You are the owner of this article.

Rick Steelhammer: Keep an eye peeled for this bill's passage

I used to think nothing said “don’t hire me” like a well-crafted, highly visible neck tattoo. But now it looks like the eyes may have it — “it” being the low-water mark for bad taste in presenting oneself to the world through the application of indelible ink.

The practice of eyeball tattooing, or in bill writers’ language, “scleral pigmentation” by scarring or piercing an eyeball with needles or scalpel and then applying ink to create an unforgettable lifetime makeover, is being addressed by House Bill 4161.

I have yet to see a West Virginian sporting a colored eyeball, but I admit I don’t get out as much as I used to, and have never kept my eyes peeled for establishments likely to be frequented by those sporting literal rose-colored lenses.

So it is possible the sponsors of the legislation are guilty of attempting to pass a law in search of an offender. But in my uncolored view, even if they are jumping the gun a bit, it’s for a good cause — trying to make West Virginia a bit more beautiful — or at least a little less ugly.

HB 4161 does not prohibit eyeball tattoos from taking place in the state — it just makes the process of getting state approval to create such eye-catching art so onerous and time-consuming it may not be worth doing.

For instance, if the bill passes, tattoo artists will be required go over a list of possible complications and side effects accompanying the process of slicing and coloring eyeball surfaces. Their clients then must sign off that they understand each possible outcome and still want to proceed.

Under the state law, if passed, eyeball tattoo artists are required to be diarrhea-free, devoid of any open sores or draining wounds, and not be prone to phlegmy, “productive” coughing fits. They must also wash their hands in hot water, scrub their nails with a clean brush “in good working order” and wear clean surgical gloves.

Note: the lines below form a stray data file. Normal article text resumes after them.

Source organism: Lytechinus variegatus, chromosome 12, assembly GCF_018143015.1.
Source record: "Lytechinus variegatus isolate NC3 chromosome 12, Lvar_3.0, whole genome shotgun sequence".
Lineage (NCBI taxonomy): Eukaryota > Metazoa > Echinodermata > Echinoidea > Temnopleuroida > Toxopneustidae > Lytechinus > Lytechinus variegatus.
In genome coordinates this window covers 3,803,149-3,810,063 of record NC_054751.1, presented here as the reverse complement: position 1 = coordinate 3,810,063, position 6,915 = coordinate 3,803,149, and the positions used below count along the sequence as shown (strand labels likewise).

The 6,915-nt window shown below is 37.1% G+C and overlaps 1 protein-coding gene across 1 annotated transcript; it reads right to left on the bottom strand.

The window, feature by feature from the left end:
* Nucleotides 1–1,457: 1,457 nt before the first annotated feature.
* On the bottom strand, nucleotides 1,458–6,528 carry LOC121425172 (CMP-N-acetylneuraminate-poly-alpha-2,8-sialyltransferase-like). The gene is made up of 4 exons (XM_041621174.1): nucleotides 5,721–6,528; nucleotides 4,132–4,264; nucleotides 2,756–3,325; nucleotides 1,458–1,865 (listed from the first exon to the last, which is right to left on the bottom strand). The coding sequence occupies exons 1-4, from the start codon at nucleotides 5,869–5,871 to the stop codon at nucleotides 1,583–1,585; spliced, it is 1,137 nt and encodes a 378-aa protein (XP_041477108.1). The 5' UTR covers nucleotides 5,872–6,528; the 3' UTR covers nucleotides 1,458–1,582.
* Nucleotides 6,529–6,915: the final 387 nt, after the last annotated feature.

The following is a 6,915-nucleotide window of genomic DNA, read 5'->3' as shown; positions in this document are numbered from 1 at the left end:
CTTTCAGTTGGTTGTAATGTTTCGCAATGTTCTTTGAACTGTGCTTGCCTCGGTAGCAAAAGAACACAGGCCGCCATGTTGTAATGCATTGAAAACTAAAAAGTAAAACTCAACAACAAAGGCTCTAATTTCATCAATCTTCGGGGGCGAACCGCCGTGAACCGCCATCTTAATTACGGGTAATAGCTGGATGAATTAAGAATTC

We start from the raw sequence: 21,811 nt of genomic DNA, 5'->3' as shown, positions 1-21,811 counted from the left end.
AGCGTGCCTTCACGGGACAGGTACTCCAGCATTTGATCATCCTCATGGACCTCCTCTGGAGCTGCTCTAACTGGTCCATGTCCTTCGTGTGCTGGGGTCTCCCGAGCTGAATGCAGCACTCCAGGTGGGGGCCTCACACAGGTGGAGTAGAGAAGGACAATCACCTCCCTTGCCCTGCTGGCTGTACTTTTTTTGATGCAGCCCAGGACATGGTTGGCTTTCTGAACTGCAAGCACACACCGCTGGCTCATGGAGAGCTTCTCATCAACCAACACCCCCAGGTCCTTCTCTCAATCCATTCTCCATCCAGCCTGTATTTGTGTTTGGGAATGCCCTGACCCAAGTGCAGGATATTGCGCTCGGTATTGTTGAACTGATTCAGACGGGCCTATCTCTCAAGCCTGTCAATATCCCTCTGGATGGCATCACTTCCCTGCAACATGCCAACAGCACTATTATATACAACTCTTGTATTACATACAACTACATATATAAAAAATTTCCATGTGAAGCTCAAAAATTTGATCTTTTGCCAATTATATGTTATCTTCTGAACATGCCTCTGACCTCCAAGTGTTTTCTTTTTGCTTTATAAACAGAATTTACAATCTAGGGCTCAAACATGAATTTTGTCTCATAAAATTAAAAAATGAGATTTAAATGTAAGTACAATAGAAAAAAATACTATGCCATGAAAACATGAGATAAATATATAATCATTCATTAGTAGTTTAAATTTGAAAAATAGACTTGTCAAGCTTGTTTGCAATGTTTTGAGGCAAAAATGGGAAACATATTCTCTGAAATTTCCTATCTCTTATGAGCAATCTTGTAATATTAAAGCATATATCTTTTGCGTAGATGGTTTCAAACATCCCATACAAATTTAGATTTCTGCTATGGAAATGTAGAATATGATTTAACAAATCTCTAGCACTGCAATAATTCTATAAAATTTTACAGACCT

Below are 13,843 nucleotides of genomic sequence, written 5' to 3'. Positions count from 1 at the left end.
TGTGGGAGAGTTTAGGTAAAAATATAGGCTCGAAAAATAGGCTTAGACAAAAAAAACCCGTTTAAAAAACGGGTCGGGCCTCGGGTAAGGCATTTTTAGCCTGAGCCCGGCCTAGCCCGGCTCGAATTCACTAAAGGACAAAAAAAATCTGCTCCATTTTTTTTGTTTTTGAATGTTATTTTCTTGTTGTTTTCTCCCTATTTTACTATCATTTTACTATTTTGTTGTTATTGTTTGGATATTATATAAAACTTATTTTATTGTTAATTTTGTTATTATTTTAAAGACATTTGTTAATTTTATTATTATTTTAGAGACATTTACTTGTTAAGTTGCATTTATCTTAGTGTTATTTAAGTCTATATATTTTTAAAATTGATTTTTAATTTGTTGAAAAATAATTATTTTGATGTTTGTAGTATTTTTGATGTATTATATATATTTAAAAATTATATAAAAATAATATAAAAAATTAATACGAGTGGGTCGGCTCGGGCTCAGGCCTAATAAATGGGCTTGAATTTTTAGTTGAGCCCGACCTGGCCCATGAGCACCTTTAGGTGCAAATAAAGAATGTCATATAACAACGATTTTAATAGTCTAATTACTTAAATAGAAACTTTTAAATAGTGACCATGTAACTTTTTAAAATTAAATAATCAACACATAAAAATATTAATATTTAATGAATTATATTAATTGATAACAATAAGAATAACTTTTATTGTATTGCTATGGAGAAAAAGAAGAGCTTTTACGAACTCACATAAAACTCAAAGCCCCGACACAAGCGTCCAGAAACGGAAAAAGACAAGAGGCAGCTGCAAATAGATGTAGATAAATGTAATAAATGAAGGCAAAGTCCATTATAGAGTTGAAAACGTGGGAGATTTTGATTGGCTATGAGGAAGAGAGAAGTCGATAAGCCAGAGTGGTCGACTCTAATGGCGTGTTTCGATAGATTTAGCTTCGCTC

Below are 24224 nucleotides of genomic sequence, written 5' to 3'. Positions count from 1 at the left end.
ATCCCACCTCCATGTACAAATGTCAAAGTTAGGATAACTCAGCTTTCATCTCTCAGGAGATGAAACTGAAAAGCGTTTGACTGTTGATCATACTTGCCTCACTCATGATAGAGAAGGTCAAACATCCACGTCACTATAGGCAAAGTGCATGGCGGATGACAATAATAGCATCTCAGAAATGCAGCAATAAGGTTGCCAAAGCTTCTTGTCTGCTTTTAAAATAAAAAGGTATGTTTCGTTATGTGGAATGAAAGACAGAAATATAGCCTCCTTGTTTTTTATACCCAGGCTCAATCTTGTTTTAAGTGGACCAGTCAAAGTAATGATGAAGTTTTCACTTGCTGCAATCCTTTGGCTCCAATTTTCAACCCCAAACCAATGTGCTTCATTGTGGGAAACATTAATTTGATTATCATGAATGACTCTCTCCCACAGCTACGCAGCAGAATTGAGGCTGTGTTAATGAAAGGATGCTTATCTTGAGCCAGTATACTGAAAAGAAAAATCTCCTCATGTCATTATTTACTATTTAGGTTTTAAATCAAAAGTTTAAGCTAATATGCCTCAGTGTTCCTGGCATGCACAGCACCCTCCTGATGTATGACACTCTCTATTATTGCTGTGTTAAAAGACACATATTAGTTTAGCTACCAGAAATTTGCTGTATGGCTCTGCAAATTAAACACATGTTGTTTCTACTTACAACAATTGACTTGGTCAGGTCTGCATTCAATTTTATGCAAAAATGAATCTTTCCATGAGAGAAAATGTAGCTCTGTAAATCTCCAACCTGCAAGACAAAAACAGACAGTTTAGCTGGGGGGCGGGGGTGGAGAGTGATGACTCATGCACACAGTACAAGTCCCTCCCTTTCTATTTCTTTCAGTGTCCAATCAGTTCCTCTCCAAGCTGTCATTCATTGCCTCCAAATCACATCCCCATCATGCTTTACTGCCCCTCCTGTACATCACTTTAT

With high standards like those, the ink artists could pass as brain surgeons — or at least Subway sandwich technicians.

This is shaping up to be a session where truly meaningful legislation is likely to get kicked down the street. Meanwhile, lawmakers have already passed similar bills in Oklahoma, Indiana and Washington. So, lawmakers, it’s time to keep your eyes on the prize and make sure HB 4161 makes it past the goal line.

Should you encounter opposition, follow the lead of William Prescott, the Revolutionary War officer during the Battle of Bunker Hill, who urged his troops to wait for the most opportune moment to strike at an adversary: Translated into the legislative jargon of today, his command would be, “Don’t shoot until you see the tint of their scleral tissue!”

I may have that one tattooed on my neck.

Reach Rick Steelhammer at,

304-348-5169 or follow

@rsteelhammer on Twitter.

Funerals for Wednesday, February 26, 2020

Antill, Norman - 6 p.m., Curry Funeral Home, Alum Creek.

Arbaugh, Jennings - Noon, Bartlett-Nichols Funeral Home, St. Albans.

Doss, Mark - 11 a.m., Handley Funeral Home, Danville.

Gillispie, Glen - 11 a.m., Chapman Funeral Home, Hurricane.

Hoover, Evelyn - 1. p.m., Cunningham-Parker-Johnson Funeral Home, Charleston.

Linton, Anna - 1 p.m., Pennington Smith Funeral Home, Gauley Bridge.

Mace, T. Opal - 2 p.m., Starcher Cemetery, Arnoldsburg.

Nelson, Kenneth - Noon, Hafer Funeral Home, Elkview.